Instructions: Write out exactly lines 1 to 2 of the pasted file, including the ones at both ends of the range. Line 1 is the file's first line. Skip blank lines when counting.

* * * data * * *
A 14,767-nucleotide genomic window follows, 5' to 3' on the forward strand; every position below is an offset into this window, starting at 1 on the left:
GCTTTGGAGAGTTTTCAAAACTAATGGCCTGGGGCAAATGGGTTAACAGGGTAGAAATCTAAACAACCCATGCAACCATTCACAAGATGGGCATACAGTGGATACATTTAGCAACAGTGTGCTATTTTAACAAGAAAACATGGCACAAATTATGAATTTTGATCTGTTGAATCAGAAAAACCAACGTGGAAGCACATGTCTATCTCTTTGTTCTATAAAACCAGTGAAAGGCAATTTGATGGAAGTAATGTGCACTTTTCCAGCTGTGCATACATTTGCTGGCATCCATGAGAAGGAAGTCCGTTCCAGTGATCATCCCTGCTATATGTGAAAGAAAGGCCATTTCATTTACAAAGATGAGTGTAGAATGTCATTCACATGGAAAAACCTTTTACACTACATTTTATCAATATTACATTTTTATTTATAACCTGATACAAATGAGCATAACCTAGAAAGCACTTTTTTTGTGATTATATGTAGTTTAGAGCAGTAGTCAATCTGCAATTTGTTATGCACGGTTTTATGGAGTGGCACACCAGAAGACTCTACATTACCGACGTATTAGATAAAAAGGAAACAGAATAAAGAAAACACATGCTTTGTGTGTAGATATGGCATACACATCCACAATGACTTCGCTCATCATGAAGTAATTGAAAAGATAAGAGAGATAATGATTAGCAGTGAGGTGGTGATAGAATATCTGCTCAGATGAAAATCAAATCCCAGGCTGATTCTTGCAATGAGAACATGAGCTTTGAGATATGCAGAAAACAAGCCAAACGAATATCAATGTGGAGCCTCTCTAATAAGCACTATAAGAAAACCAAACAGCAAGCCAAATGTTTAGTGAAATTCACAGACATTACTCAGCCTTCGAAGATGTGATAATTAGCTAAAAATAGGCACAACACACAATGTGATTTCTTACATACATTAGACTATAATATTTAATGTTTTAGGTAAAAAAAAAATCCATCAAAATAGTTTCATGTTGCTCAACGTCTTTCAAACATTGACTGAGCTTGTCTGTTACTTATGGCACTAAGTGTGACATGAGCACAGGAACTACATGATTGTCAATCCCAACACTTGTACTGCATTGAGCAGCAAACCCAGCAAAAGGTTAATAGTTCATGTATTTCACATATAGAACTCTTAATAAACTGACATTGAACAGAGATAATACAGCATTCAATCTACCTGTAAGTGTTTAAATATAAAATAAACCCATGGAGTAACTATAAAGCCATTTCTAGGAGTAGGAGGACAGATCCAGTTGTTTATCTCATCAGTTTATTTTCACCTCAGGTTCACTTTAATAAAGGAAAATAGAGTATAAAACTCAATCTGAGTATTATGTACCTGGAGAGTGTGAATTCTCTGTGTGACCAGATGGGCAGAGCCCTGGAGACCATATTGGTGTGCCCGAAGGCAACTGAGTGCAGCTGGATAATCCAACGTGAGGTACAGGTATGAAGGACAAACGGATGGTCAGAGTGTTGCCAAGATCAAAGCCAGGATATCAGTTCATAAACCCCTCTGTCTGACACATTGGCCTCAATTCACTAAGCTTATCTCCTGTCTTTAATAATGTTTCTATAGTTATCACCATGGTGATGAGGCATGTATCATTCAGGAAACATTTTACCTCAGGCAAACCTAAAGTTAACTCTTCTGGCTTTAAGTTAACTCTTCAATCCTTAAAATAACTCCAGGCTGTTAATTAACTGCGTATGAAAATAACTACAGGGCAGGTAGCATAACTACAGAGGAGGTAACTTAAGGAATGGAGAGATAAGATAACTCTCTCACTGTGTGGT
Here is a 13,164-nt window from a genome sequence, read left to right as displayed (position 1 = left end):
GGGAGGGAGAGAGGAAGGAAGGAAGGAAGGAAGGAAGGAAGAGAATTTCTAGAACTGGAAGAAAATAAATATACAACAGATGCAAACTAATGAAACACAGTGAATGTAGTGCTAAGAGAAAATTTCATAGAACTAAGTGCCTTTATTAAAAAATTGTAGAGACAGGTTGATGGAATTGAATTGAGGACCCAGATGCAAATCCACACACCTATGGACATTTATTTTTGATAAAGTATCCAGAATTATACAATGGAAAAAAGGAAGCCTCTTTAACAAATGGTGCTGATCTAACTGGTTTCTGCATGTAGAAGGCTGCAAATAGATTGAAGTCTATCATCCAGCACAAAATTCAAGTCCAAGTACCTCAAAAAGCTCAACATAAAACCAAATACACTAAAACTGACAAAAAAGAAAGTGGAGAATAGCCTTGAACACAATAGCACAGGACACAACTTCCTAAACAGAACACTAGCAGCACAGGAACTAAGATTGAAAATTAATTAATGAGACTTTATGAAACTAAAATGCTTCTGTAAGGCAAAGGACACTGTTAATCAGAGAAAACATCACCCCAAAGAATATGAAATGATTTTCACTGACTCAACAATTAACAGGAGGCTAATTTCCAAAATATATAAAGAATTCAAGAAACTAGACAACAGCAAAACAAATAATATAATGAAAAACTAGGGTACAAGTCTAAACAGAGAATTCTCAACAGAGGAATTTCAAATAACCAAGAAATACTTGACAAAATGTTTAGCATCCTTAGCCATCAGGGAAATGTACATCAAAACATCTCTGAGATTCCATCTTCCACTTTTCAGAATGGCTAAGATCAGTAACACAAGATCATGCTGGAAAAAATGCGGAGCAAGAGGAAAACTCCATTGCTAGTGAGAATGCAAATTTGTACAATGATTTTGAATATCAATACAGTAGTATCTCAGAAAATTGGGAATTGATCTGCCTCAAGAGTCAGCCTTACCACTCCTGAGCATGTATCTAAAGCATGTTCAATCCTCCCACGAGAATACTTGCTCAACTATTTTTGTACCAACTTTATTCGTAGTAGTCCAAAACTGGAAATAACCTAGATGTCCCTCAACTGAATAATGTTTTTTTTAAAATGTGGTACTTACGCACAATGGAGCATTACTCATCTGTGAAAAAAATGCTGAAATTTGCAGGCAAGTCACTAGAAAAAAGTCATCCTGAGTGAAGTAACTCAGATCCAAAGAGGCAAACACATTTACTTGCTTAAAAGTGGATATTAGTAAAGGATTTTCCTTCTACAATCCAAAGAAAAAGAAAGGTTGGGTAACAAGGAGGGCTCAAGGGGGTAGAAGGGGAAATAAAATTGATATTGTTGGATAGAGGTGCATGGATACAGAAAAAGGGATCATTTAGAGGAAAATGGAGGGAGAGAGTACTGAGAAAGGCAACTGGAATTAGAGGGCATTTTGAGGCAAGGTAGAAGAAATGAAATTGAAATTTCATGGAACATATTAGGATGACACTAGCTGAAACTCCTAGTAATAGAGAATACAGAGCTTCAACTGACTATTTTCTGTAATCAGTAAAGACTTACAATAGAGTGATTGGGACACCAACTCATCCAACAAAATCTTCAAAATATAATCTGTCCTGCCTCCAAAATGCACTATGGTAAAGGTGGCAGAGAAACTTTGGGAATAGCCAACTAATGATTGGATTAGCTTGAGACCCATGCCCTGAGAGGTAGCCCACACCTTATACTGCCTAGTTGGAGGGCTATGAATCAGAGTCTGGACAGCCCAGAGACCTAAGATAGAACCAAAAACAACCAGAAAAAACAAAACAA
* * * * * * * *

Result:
A 14,767-nucleotide genomic window follows, 5' to 3' on the forward strand; every position below is an offset into this window, starting at 1 on the left:
GCTTTGGAGAGTTTTCAAAACTAATGGCCTGGGGCAAATGGGTTAACAGGGTAGAAATCTAAACAACCCATGCAACCATTCACAAGATGGGCATACAGTGGATACATTTAGCAACAGTGTGCTATTTTAACAAGAAAACATGGCACAAATTATGAATTTTGATCTGTTGAATCAGAAAAACCAACGTGGAAGCACATGTCTATCTCTTTGTTCTATAAAACCAGTGAAAGGCAATTTGATGGAAGTAATGTGCACTTTTCCAGCTGTGCATACATTTGCTGGCATCCATGAGAAGGAAGTCCGTTCCAGTGATCATCCCTGCTATATGTGAAAGAAAGGCCATTTCATTTACAAAGATGAGTGTAGAATGTCATTCACATGGAAAAACCTTTTACACTACATTTTATCAATATTACATTTTTATTTATAACCTGATACAAATGAGCATAACCTAGAAAGCACTTTTTTTGTGATTATATGTAGTTTAGAGCAGTAGTCAATCTGCAATTTGTTATGCACGGTTTTATGGAGTGGCACACCAGAAGACTCTACATTACCGACGTATTAGATAAAAAGGAAACAGAATAAAGAAAACACATGCTTTGTGTGTAGATATGGCATACACATCCACAATGACTTCGCTCATCATGAAGTAATTGAAAAGATAAGAGAGATAATGATTAGCAGTGAGGTGGTGATAGAATATCTGCTCAGATGAAAATCAAATCCCAGGCTGATTCTTGCAATGAGAACATGAGCTTTGAGATATGCAGAAAACAAGCCAAACGAATATCAATGTGGAGCCTCTCTAATAAGCACTATAAGAAAACCAAACAGCAAGCCAAATGTTTAGTGAAATTCACAGACATTACTCAGCCTTCGAAGATGTGATAATTAGCTAAAAATAGGCACAACACACAATGTGATTTCTTACATACATTAGACTATAATATTTAATGTTTTAGGTAAAAAAAAAATCCATCAAAATAGTTTCATGTTGCTCAACGTCTTTCAAACATTGACTGAGCTTGTCTGTTACTTATGGCACTAAGTGTGACATGAGCACAGGAACTACATGATTGTCAATCCCAACACTTGTACTGCATTGAGCAGCAAACCCAGCAAAAGGTTAATAGTTCATGTATTTCACATATAGAACTCTTAATAAACTGACATTGAACAGAGATAATACAGCATTCAATCTACCTGTAAGTGTTTAAATATAAAATAAACCCATGGAGTAACTATAAAGCCATTTCTAGGAGTAGGAGGACAGATCCAGTTGTTTATCTCATCAGTTTATTTTCACCTCAGGTTCACTTTAATAAAGGAAAATAGAGTATAAAACTCAATCTGAGTATTATGTACCTGGAGAGTGTGAATTCTCTGTGTGACCAGATGGGCAGAGCCCTGGAGACCATATTGGTGTGCCCGAAGGCAACTGAGTGCAGCTGGATAATCCAACGTGAGGTACAGGTATGAAGGACAAACGGATGGTCAGAGTGTTGCCAAGATCAAAGCCAGGATATCAGTTCATAAACCCCTCTGTCTGACACATTGGCCTCAATTCACTAAGCTTATCTCCTGTCTTTAATAATGTTTCTATAGTTATCACCATGGTGATGAGGCATGTATCATTCAGGAAACATTTTACCTCAGGCAAACCTAAAGTTAACTCTTCTGGCTTTAAGTTAACTCTTCAATCCTTAAAATAACTCCAGGCTGTTAATTAACTGCGTATGAAAATAACTACAGGGCAGGTAGCATAACTACAGAGGAGGTAACTTAAGGAATGGAGAGATAAGATAACTCTCTCACTGTGTGGT